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Student sent to hospital after fight between four middle-schoolers breaks out at Boston Latin Academy

Boston police "are investigating the potential use of a dangerous sharp object in the altercation."

alt = exterior of Boston Latin Academy
Boston Latin Academy. John Tlumacki / The Boston Globe

Boston police and school officials are investigating after a fight broke out Monday morning between four middle-schoolers at Boston Latin Academy, leaving one student injured.

Head of School Gavin Smith confirmed the incident in a letter to the school community, writing, “School staff responded immediately and notified BPS Safety Services to provide assistance and de-escalate the situation.”

Both Boston EMS and a school nurse evaluated the injured student at the scene, and “out of an abundance of caution, the student was accompanied to the hospital by a social worker and was then released,” Smith noted.

The school head added that Boston police “are investigating the potential use of a dangerous sharp object in the altercation.”

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Boston police received a report of a girl who was cut on the hand at 10:14 a.m., the Boston Herald reported.

Any consequences for the students involved will be decided in accordance with the district’s code of conduct, Smith noted.

“Violence of any kind is never acceptable at Boston Latin Academy or in any Boston Public School,” he said. “We are committed to fostering learning environments where all students feel safe, respected, and academically challenged.”

School officials planned to hold an assembly for eighth-graders to discuss the incident further. Smith noted that students will have access to guidance counselors, social workers, and district officials for any support they may need.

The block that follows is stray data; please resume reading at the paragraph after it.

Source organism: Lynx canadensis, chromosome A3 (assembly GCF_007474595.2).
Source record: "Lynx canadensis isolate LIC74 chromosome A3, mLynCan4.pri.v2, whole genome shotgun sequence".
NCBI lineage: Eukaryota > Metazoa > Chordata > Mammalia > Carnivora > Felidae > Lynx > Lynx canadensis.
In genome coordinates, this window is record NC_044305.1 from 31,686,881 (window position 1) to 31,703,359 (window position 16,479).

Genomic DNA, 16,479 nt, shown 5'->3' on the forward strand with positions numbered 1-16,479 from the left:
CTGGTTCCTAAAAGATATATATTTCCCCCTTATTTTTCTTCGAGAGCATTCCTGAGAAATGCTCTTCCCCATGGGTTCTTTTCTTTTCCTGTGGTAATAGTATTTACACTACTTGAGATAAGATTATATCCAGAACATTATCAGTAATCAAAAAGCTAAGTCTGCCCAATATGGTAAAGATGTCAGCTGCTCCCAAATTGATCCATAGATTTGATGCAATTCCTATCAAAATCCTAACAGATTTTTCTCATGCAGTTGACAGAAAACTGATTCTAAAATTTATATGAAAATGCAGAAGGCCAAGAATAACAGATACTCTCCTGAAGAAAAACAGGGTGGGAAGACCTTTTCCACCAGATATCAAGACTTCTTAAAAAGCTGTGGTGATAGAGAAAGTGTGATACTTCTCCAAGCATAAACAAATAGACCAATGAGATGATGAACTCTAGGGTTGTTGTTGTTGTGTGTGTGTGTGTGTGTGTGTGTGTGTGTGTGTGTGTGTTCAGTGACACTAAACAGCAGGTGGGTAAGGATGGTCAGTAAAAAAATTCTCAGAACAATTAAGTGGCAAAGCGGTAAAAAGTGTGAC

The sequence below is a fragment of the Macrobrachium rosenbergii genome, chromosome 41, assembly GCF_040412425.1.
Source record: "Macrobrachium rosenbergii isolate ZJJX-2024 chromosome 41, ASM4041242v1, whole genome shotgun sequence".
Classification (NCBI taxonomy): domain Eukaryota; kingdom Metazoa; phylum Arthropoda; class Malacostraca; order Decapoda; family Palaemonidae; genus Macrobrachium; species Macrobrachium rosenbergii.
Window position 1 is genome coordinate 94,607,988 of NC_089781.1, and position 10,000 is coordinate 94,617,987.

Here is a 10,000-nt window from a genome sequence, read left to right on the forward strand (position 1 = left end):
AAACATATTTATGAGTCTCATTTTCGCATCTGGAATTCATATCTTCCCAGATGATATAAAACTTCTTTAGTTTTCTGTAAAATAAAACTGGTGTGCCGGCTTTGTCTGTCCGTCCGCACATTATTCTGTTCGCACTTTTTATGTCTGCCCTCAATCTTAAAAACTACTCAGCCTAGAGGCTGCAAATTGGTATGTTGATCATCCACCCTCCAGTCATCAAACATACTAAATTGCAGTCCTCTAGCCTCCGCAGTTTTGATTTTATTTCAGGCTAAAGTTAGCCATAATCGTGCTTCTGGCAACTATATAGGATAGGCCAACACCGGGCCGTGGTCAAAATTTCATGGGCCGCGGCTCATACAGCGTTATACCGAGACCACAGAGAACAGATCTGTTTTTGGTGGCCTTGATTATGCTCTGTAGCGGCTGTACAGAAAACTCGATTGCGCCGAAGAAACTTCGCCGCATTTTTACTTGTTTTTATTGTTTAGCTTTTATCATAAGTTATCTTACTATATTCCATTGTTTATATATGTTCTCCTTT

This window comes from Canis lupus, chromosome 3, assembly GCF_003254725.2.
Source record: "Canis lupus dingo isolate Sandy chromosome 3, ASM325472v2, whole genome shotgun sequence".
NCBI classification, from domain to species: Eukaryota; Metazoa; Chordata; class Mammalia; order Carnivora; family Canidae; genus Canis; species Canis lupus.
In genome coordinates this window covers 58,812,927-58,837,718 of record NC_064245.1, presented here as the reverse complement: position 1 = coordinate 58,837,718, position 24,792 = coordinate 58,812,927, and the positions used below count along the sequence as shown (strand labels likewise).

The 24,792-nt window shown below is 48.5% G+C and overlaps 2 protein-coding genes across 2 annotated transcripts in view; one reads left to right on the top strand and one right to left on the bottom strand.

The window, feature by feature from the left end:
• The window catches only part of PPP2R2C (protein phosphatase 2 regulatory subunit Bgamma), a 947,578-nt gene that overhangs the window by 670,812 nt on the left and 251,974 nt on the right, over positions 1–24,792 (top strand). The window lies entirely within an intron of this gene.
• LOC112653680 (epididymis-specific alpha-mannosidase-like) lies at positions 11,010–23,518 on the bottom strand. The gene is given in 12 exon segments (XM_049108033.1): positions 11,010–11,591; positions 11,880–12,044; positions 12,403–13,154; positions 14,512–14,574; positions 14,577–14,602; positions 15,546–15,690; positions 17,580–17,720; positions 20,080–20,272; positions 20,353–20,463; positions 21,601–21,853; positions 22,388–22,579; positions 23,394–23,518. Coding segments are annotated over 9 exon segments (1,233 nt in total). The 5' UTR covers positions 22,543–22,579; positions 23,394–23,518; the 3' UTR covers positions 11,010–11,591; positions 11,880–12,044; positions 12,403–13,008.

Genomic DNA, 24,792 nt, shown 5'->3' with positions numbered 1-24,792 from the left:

Superintendent responds

In a statement, Superintendent Mary Skipper also condemned any form of violence.

“Violence in our schools and anywhere in our community is completely unacceptable,” she said. “As a district, we are working with the school leader and student support team this week to hold assemblies for the middle grades to address why mediation and seeking out trusted adults when conflicts arise are critical to de-escalating verbal and physical altercations before they happen.

“Ensuring that students are safe is our highest priority, and we are working continuously to create a safe, welcoming environment where our students and faculty are respected and challenged academically,” the superintendent continued. “We thank school staff, BPS Safety Services, emergency medical personnel, and the Boston Police for their prompt response and assistance in de-escalating the situation. Presently, an investigation is underway, and we cannot comment further.”

School police force debate continues

The incident comes after an outside consultant, Council of Great City Schools, recently recommended that Boston Public Schools consider establishing its own police force.

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Police were phased out of the schools in 2021 and replaced with safety specialists who do not carry handcuffs or have arresting powers, The Boston Globe reported.

It also follows a recent letter by four city councilors, calling on Mayor Michelle Wu to not only address safety concerns in the schools, but to reinstate police officers and metal detectors throughout the district.

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